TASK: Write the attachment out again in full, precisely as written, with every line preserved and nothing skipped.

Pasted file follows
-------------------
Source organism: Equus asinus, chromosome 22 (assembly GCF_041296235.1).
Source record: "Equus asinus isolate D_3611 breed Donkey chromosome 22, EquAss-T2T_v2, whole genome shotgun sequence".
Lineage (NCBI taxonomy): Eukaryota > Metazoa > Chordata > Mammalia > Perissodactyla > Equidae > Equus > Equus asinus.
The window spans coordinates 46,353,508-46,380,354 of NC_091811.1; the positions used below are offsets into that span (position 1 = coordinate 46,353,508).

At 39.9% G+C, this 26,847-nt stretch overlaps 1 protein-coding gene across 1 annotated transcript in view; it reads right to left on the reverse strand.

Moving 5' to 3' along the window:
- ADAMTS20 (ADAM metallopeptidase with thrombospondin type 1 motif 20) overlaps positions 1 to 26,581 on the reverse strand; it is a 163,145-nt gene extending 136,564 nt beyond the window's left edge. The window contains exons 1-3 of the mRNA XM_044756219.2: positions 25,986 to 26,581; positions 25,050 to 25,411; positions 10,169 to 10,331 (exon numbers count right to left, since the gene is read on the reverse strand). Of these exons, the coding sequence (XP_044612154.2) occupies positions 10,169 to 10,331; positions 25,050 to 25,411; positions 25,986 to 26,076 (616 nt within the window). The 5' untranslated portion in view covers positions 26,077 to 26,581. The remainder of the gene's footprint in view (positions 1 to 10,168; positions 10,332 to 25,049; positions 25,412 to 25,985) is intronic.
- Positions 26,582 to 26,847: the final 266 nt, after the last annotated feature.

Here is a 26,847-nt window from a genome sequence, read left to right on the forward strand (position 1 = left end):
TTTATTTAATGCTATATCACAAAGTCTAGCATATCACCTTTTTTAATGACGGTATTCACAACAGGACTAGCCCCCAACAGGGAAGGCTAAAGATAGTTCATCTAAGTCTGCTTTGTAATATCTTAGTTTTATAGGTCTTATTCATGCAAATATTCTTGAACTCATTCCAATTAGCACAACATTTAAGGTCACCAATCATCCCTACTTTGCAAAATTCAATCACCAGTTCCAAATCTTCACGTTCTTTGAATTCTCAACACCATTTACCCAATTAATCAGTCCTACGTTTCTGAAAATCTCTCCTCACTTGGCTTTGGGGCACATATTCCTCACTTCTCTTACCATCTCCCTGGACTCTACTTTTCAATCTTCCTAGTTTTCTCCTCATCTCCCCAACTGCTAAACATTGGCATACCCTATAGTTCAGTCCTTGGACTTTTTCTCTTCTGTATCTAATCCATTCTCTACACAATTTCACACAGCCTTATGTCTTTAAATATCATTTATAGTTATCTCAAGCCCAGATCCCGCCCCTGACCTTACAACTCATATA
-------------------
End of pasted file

Source organism: Equus asinus, chromosome 22 (assembly GCF_041296235.1).
Source record: "Equus asinus isolate D_3611 breed Donkey chromosome 22, EquAss-T2T_v2, whole genome shotgun sequence".
Lineage (NCBI taxonomy): Eukaryota > Metazoa > Chordata > Mammalia > Perissodactyla > Equidae > Equus > Equus asinus.
The window spans coordinates 46,353,508-46,380,354 of NC_091811.1; the positions used below are offsets into that span (position 1 = coordinate 46,353,508).

At 39.9% G+C, this 26,847-nt stretch overlaps 1 protein-coding gene across 1 annotated transcript in view; it reads right to left on the reverse strand.

Moving 5' to 3' along the window:
- ADAMTS20 (ADAM metallopeptidase with thrombospondin type 1 motif 20) overlaps positions 1 to 26,581 on the reverse strand; it is a 163,145-nt gene extending 136,564 nt beyond the window's left edge. The window contains exons 1-3 of the mRNA XM_044756219.2: positions 25,986 to 26,581; positions 25,050 to 25,411; positions 10,169 to 10,331 (exon numbers count right to left, since the gene is read on the reverse strand). Of these exons, the coding sequence (XP_044612154.2) occupies positions 10,169 to 10,331; positions 25,050 to 25,411; positions 25,986 to 26,076 (616 nt within the window). The 5' untranslated portion in view covers positions 26,077 to 26,581. The remainder of the gene's footprint in view (positions 1 to 10,168; positions 10,332 to 25,049; positions 25,412 to 25,985) is intronic.
- Positions 26,582 to 26,847: the final 266 nt, after the last annotated feature.

Here is a 26,847-nt window from a genome sequence, read left to right on the forward strand (position 1 = left end):
TTTATTTAATGCTATATCACAAAGTCTAGCATATCACCTTTTTTAATGACGGTATTCACAACAGGACTAGCCCCCAACAGGGAAGGCTAAAGATAGTTCATCTAAGTCTGCTTTGTAATATCTTAGTTTTATAGGTCTTATTCATGCAAATATTCTTGAACTCATTCCAATTAGCACAACATTTAAGGTCACCAATCATCCCTACTTTGCAAAATTCAATCACCAGTTCCAAATCTTCACGTTCTTTGAATTCTCAACACCATTTACCCAATTAATCAGTCCTACGTTTCTGAAAATCTCTCCTCACTTGGCTTTGGGGCACATATTCCTCACTTCTCTTACCATCTCCCTGGACTCTACTTTTCAATCTTCCTAGTTTTCTCCTCATCTCCCCAACTGCTAAACATTGGCATACCCTATAGTTCAGTCCTTGGACTTTTTCTCTTCTGTATCTAATCCATTCTCTACACAATTTCACACAGCCTTATGTCTTTAAATATCATTTATAGTTATCTCAAGCCCAGATCCCGCCCCTGACCTTACAACTCATATA